Wednesday, February 22, 2006

Trees Without Veils Who Seek

Many people read Matthew 7:15-27 with a focus on the "fruit" rather than the "tree". The point is not to attempt to be a source of goodness. The point is that if you are good, you will naturally be a source of goodness. The parables are not meant to provide us with a goal, but with a standard to see ourselves more clearly.

This is related to Second Corinthians 3:18, in which the veil imagery has an unexpected context. Paul's point is that believers can see God and understand scripture more clearly than unbelievers, even though neither sees God directly.

A more obvious source of veil-is-now-gone imagery would be the veil in the Temple which had recently been torn in two at the time of Yeshua's death. Citing how Moses wore a veil after he descended from Sinai (because the Israelites could not bear to look at his radiant face) confuses the issue -- the analogy would would only fit well if the Israelites had been wearing veils, not Moses. Why would Paul use such a forced and awkward analogy?

Paul writes than only when a Jew "turns to God" is the veil removed so that God and scripture can be more clearly seen.

In other words, without turning to God it does not help to practice praying or practice studying scripture. Perhaps you know people that have expended much effort yet their praying never becomes more than meditation, and their scripture study never becomes more than vocabulary insights and pattern-matching.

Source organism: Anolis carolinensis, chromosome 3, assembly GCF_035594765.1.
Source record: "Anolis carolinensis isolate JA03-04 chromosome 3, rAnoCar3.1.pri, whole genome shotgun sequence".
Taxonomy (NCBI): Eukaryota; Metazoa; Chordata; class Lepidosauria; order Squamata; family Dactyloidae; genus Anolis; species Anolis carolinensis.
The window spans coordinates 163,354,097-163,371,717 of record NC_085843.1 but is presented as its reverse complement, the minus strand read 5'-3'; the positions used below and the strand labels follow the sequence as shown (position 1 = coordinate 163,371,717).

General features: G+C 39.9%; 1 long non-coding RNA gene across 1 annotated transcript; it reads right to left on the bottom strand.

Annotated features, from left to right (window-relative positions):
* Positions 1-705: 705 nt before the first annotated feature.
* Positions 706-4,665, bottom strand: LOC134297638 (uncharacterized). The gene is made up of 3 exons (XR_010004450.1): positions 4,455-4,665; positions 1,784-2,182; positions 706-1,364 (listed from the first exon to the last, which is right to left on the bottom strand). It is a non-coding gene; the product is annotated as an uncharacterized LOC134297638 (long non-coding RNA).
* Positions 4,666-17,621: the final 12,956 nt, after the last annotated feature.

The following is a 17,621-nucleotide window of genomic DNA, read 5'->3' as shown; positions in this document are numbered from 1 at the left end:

To see God and to understand scripture are good things but they cannot be the focus and the goal. Rather, we must let Yeshua make our natures good, and then these good fruits will come naturally. Our focus and goal is being deep in the Kingdom of God (all of our lives are under God's rule) and thus deeply experiencing its righteousness.

We do not need to seek Yeshua -- he is knocking, waiting, and makes himself very available. We cannot effectively seek to produce good fruit. All we need do is turn to God and then follow him.

Yet we must do that. Until we turn to God and follow him the veil remains. One veil was removed when Yeshua died: the veil through which God looked out of the Temple at us. But that was not the only veil. The veil through which we look at God will remain until we turn to God.